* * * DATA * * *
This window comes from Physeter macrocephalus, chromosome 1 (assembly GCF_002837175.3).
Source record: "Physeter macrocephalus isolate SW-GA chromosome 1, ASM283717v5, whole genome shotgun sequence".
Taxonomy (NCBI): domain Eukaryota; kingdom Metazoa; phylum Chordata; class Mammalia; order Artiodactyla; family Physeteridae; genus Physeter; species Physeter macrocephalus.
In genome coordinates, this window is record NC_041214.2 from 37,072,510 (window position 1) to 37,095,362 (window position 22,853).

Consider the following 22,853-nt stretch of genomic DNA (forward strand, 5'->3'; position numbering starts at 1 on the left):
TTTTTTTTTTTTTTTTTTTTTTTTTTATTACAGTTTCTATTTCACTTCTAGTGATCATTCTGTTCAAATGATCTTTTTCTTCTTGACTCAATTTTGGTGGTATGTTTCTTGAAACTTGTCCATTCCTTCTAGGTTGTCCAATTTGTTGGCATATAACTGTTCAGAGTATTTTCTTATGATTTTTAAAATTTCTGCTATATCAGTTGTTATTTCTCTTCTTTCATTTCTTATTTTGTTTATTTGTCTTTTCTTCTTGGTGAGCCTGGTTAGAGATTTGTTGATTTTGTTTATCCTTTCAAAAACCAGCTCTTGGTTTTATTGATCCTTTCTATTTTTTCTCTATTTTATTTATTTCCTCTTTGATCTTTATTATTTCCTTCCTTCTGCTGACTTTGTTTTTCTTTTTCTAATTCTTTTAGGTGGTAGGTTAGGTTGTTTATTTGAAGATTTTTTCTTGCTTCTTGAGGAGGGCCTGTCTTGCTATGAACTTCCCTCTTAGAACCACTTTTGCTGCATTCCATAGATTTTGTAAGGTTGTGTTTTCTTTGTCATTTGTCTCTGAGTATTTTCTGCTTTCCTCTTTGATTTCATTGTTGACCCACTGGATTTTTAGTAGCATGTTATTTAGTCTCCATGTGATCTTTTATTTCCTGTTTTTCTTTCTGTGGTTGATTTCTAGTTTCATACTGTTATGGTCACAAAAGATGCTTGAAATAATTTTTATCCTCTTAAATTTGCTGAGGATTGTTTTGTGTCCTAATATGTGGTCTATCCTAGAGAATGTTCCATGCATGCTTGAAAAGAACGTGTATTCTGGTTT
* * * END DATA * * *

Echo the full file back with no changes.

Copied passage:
This window comes from Physeter macrocephalus, chromosome 1 (assembly GCF_002837175.3).
Source record: "Physeter macrocephalus isolate SW-GA chromosome 1, ASM283717v5, whole genome shotgun sequence".
Taxonomy (NCBI): domain Eukaryota; kingdom Metazoa; phylum Chordata; class Mammalia; order Artiodactyla; family Physeteridae; genus Physeter; species Physeter macrocephalus.
In genome coordinates, this window is record NC_041214.2 from 37,072,510 (window position 1) to 37,095,362 (window position 22,853).

Consider the following 22,853-nt stretch of genomic DNA (forward strand, 5'->3'; position numbering starts at 1 on the left):
TTTTTTTTTTTTTTTTTTTTTTTTTTATTACAGTTTCTATTTCACTTCTAGTGATCATTCTGTTCAAATGATCTTTTTCTTCTTGACTCAATTTTGGTGGTATGTTTCTTGAAACTTGTCCATTCCTTCTAGGTTGTCCAATTTGTTGGCATATAACTGTTCAGAGTATTTTCTTATGATTTTTAAAATTTCTGCTATATCAGTTGTTATTTCTCTTCTTTCATTTCTTATTTTGTTTATTTGTCTTTTCTTCTTGGTGAGCCTGGTTAGAGATTTGTTGATTTTGTTTATCCTTTCAAAAACCAGCTCTTGGTTTTATTGATCCTTTCTATTTTTTCTCTATTTTATTTATTTCCTCTTTGATCTTTATTATTTCCTTCCTTCTGCTGACTTTGTTTTTCTTTTTCTAATTCTTTTAGGTGGTAGGTTAGGTTGTTTATTTGAAGATTTTTTCTTGCTTCTTGAGGAGGGCCTGTCTTGCTATGAACTTCCCTCTTAGAACCACTTTTGCTGCATTCCATAGATTTTGTAAGGTTGTGTTTTCTTTGTCATTTGTCTCTGAGTATTTTCTGCTTTCCTCTTTGATTTCATTGTTGACCCACTGGATTTTTAGTAGCATGTTATTTAGTCTCCATGTGATCTTTTATTTCCTGTTTTTCTTTCTGTGGTTGATTTCTAGTTTCATACTGTTATGGTCACAAAAGATGCTTGAAATAATTTTTATCCTCTTAAATTTGCTGAGGATTGTTTTGTGTCCTAATATGTGGTCTATCCTAGAGAATGTTCCATGCATGCTTGAAAAGAACGTGTATTCTGGTTT